Georgia Bill Could Strengthen Grandparent Visitation Rights


When children are involved in a divorce or child custody case, their grandparents may have little to no rights when it comes to visitation. A bill recently passed by Georgia lawmakers, however, may change this trend.

In Georgia, House lawmakers passed a bill that seeks to increase the visitation rights of grandparents who have grandchildren involved in divorce, child custody or termination of parental rights cases.

Under the bill, if a grandparent has paid more than half the child's living expenses or kept the child in their home for at least six months, judges are instructed to consider awarding them visitation. In addition, judges will be instructed to consider the wishes of the parents.

Judges may also rule that the child will be harmed if they are not allowed at least some contact with their grandparents. At a minimum, the visits awarded to grandparents would total 24 hours in a month.

The bill will now head to the Senate.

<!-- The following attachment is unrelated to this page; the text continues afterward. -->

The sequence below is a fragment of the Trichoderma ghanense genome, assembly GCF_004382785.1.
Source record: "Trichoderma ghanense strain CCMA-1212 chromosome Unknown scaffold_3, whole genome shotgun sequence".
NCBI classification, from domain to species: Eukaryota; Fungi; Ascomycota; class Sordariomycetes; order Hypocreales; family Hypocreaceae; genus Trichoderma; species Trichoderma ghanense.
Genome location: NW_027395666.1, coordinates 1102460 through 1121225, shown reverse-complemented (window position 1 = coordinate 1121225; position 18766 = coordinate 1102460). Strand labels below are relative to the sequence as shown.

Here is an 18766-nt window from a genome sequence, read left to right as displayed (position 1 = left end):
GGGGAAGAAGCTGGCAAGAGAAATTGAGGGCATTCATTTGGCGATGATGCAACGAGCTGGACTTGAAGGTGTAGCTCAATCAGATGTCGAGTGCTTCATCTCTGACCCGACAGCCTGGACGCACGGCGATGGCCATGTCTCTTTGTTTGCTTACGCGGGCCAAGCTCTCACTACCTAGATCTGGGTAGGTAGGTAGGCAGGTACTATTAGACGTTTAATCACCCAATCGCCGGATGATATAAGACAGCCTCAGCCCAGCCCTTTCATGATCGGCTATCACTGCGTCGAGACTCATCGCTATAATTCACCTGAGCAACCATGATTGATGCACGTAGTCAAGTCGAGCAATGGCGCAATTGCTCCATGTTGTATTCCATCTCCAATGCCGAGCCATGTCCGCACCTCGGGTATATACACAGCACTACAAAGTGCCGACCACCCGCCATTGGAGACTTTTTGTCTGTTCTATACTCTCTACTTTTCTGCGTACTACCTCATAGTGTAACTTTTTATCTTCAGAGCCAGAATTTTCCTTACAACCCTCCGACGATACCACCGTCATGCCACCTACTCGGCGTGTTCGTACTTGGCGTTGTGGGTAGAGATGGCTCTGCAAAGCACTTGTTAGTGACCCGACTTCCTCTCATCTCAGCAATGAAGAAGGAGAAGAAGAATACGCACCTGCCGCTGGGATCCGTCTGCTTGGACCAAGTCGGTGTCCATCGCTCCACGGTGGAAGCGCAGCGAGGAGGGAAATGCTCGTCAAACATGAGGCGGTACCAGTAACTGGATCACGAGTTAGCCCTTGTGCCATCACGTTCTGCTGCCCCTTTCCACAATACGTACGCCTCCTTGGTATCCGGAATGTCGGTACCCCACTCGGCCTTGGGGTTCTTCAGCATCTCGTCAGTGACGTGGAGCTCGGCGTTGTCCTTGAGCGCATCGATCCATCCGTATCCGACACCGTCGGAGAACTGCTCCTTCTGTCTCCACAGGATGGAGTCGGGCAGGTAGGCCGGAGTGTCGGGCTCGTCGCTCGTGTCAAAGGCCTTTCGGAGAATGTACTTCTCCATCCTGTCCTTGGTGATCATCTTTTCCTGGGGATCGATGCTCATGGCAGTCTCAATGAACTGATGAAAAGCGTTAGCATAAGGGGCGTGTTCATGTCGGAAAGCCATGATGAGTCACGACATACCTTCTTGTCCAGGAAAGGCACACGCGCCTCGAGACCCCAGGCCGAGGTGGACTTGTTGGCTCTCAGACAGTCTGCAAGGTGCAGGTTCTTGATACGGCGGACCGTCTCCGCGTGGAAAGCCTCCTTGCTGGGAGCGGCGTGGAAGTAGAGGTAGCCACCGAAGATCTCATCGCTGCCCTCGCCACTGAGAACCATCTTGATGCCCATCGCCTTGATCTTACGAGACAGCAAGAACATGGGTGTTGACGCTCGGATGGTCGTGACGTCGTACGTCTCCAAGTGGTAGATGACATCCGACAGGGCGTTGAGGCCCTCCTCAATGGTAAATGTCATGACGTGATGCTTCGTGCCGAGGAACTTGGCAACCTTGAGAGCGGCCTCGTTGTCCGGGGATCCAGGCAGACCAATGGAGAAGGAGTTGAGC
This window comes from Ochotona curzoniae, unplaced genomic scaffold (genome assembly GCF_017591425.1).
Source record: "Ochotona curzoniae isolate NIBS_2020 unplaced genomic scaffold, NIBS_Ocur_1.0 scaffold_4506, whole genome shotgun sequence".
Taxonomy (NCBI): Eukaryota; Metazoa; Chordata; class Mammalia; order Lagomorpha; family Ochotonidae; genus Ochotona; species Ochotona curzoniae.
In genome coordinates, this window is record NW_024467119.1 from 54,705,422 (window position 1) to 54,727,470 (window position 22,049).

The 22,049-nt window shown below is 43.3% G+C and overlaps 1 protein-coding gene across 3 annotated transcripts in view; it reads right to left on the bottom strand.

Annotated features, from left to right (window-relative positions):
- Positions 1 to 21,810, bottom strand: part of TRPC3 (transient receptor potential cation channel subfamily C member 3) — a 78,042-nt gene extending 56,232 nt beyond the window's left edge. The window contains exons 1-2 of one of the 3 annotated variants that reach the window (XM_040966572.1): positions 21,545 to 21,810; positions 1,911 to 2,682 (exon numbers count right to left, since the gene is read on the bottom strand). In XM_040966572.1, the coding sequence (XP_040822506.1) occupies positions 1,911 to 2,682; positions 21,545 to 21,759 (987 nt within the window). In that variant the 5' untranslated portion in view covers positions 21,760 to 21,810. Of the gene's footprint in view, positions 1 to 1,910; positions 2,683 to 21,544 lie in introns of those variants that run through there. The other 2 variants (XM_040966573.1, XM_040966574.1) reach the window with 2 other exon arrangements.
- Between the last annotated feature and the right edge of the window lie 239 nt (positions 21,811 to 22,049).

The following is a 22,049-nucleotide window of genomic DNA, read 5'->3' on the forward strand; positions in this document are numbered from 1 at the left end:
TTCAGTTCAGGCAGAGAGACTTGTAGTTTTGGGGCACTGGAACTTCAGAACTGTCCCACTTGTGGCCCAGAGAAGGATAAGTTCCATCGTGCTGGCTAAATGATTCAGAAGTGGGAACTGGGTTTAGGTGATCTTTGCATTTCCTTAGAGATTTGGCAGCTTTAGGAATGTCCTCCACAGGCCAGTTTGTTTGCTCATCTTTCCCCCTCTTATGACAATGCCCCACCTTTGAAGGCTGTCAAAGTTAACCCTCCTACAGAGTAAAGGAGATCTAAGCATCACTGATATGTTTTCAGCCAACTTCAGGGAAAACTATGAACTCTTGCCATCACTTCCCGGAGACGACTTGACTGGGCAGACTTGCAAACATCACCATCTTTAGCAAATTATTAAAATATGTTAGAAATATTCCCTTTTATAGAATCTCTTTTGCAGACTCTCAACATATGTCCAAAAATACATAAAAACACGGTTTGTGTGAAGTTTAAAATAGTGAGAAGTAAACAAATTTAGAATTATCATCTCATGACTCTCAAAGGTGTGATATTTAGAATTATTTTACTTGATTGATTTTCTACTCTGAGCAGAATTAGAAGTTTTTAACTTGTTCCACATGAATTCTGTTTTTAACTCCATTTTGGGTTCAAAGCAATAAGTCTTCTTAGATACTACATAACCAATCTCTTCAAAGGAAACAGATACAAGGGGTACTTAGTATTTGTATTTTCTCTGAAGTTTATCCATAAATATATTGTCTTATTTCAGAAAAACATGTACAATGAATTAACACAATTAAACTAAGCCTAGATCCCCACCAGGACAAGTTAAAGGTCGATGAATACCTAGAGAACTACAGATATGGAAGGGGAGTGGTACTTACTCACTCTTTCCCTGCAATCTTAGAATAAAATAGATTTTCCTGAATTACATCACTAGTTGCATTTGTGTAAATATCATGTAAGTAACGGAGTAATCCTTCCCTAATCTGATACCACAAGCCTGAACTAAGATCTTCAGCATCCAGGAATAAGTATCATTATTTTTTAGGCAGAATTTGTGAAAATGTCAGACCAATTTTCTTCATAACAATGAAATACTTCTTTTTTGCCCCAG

If the bill is passed, it may alter future discussions of visitation in a divorce or child custody case. The effects may lead to the involvement of three or four parties in visitation disputes, rather than just one or two.

While this bill discusses visitation only, child custody may one day be impacted. It is crucial that parents understand every aspect of the law in terms of visitation, child custody and the termination of parental rights. Hiring and consulting with an experienced attorney is often the best first step when someone is dealing with issues related to family law.

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